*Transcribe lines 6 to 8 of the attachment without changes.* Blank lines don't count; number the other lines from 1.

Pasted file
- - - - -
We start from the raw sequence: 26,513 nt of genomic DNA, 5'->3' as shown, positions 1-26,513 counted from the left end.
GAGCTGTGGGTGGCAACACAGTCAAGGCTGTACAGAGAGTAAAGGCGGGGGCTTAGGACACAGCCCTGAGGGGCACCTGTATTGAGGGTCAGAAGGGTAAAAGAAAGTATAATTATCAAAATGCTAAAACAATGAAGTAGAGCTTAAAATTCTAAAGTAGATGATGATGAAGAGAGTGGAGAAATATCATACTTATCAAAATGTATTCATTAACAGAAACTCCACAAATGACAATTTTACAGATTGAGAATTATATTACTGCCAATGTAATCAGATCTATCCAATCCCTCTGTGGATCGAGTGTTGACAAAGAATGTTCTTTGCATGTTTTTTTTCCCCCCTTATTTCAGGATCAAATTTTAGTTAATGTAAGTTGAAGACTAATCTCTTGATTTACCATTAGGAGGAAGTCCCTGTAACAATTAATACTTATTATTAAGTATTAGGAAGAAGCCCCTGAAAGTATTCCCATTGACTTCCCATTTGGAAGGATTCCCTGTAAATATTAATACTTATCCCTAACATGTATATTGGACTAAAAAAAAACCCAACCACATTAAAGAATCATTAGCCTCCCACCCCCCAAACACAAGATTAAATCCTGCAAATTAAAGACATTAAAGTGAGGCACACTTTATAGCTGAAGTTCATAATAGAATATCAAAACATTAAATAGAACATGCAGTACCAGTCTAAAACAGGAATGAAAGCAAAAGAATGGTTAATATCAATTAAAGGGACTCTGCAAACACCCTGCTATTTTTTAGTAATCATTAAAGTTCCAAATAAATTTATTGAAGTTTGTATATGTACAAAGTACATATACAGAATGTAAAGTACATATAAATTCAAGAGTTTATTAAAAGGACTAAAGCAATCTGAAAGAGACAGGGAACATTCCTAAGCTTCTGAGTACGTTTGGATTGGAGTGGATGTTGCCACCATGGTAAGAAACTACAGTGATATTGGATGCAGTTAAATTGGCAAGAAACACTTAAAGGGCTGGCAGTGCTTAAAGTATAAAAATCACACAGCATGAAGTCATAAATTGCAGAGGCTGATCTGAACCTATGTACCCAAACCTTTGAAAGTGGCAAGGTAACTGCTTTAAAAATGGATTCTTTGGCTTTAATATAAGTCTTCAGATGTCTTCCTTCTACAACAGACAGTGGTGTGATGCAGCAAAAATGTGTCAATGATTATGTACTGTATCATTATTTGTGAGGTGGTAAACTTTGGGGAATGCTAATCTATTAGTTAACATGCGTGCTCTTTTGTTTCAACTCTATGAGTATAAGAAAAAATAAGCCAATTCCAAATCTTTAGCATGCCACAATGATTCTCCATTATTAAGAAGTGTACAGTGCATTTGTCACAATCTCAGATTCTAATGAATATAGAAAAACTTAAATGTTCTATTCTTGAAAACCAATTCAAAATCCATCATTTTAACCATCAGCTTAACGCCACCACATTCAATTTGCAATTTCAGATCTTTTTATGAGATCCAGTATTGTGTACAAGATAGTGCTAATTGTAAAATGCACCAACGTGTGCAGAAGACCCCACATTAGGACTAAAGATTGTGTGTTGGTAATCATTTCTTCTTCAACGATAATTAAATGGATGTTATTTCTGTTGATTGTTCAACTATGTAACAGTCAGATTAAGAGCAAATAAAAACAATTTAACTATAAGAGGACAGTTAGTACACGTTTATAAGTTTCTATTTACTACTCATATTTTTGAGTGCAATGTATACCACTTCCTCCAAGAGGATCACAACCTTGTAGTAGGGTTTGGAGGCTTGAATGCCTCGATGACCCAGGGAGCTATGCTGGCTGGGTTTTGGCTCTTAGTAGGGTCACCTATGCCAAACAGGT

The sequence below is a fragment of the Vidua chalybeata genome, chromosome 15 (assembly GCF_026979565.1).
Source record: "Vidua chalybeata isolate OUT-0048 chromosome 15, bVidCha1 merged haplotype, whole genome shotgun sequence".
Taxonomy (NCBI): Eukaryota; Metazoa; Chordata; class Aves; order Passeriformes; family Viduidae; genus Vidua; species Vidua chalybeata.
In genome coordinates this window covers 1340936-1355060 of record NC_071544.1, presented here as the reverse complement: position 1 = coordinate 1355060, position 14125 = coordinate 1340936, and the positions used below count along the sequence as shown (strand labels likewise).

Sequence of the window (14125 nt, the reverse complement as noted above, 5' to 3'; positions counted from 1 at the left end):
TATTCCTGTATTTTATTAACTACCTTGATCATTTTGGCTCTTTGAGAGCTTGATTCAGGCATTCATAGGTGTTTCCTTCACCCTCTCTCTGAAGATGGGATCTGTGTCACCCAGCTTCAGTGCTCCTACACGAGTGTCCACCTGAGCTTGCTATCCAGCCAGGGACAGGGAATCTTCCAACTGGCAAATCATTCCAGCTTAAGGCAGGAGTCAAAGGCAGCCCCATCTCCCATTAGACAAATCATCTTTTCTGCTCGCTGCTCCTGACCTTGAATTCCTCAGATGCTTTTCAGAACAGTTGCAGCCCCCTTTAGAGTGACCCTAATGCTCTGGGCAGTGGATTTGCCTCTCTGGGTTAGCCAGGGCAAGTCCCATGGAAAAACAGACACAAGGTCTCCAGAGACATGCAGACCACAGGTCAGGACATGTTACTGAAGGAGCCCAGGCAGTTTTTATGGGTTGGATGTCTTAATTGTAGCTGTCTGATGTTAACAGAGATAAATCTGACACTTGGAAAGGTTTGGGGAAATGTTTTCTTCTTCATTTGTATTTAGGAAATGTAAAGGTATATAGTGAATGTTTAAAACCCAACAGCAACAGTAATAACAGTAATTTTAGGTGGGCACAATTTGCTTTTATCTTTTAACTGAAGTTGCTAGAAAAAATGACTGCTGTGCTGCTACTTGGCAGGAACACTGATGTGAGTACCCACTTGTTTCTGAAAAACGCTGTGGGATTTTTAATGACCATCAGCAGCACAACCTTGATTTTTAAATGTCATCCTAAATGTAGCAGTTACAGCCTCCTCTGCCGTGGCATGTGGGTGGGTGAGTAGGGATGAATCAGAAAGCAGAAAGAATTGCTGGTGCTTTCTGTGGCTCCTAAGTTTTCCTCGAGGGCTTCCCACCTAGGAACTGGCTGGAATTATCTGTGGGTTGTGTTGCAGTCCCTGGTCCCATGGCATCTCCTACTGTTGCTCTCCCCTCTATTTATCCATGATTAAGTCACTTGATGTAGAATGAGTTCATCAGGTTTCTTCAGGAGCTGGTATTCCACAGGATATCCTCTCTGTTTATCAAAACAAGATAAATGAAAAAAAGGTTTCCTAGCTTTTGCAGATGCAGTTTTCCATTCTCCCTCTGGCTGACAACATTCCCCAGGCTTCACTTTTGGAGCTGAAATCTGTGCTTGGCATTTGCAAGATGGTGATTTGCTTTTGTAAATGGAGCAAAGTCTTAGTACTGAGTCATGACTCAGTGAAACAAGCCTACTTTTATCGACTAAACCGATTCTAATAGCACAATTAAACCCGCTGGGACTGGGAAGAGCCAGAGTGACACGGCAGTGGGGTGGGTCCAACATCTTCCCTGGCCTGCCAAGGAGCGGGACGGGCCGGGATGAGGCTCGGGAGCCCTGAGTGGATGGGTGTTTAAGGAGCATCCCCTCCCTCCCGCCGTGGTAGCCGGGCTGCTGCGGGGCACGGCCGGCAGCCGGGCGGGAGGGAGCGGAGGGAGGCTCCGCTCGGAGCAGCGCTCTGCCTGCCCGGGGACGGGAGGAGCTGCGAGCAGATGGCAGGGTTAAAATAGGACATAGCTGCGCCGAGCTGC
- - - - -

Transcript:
In genome coordinates this window covers 1340936-1355060 of record NC_071544.1, presented here as the reverse complement: position 1 = coordinate 1355060, position 14125 = coordinate 1340936, and the positions used below count along the sequence as shown (strand labels likewise).

Sequence of the window (14125 nt, the reverse complement as noted above, 5' to 3'; positions counted from 1 at the left end):
TATTCCTGTATTTTATTAACTACCTTGATCATTTTGGCTCTTTGAGAGCTTGATTCAGGCATTCATAGGTGTTTCCTTCACCCTCTCTCTGAAGATGGGATCTGTGTCACCCAGCTTCAGTGCTCCTACACGAGTGTCCACCTGAGCTTGCTATCCAGCCAGGGACAGGGAATCTTCCAACTGGCAAATCATTCCAGCTTAAGGCAGGAGTCAAAGGCAGCCCCATCTCCCATTAGACAAATCATCTTTTCTGCTCGCTGCTCCTGACCTTGAATTCCTCAGATGCTTTTCAGAACAGTTGCAGCCCCCTTTAGAGTGACCCTAATGCTCTGGGCAGTGGATTTGCCTCTCTGGGTTAGCCAGGGCAAGTCCCATGGAAAAACAGACACAAGGTCTCCAGAGACATGCAGACCACAGGTCAGGACATGTTACTGAAGGAGCCCAGGCAGTTTTTATGGGTTGGATGTCTTAATTGTAGCTGTCTGATGTTAACAGAGATAAATCTGACACTTGGAAAGGTTTGGGGAAATGTTTTCTTCTTCATTTGTATTTAGGAAATGTAAAGGTATATAGTGAATGTTTAAAACCCAACAGCAACAGTAATAACAGTAATTTTAGGTGGGCACAATTTGCTTTTATCTTTTAACTGAAGTTGCTAGAAAAAATGACTGCTGTGCTGCTACTTGGCAGGAACACTGATGTGAGTACCCACTTGTTTCTGAAAAACGCTGTGGGATTTTTAATGACCATCAGCAGCACAACCTTGATTTTTAAATGTCATCCTAAATGTAGCAGTTACAGCCTCCTCTGCCGTGGCATGTGGGTGGGTGAGTAGGGATGAATCAGAAAGCAGAAAGAATTGCTGGTGCTTTCTGTGGCTCCTAAGTTTTCCTCGAGGGCTTCCCACCTAGGAACTGGCTGGAATTATCTGTGGGTTGTGTTGCAGTCCCTGGTCCCATGGCATCTCCTACTGTTGCTCTCCCCTCTATTTATCCATGATTAAGTCACTTGATGTAGAATGAGTTCATCAGGTTTCTTCAGGAGCTGGTATTCCACAGGATATCCTCTCTGTTTATCAAAACAAGATAAATGAAAAAAAGGTTTCCTAGCTTTTGCAGATGCAGTTTTCCATTCTCCCTCTGGCTGACAACATTCCCCAGGCTTCACTTTTGGAGCTGAAATCTGTGCTTGGCATTTGCAAGATGGTGATTTGCTTTTGTAAATGGAGCAAAGTCTTAGTACTGAGTCATGACTCAGTGAAACAAGCCTACTTTTATCGACTAAACCGATTCTAATAGCACAATTAAACCCGCTGGGACTGGGAAGAGCCAGAGTGACACGGCAGTGGGGTGGGTCCAACATCTTCCCTGGCCTGCCAAGGAGCGGGACGGGCCGGGATGAGGCTCGGGAGCCCTGAGTGGATGGGTGTTTAAGGAGCATCCCCTCCCTCCCGCCGTGGTAGCCGGGCTGCTGCGGGGCACGGCCGGCAGCCGGGCGGGAGGGAGCGGAGGGAGGCTCCGCTCGGAGCAGCGCTCTGCCTGCCCGGGGACGGGAGGAGCTGCGAGCAGATGGCAGGGTTAAAATAGGACATAGCTGCGCCGAGCTGC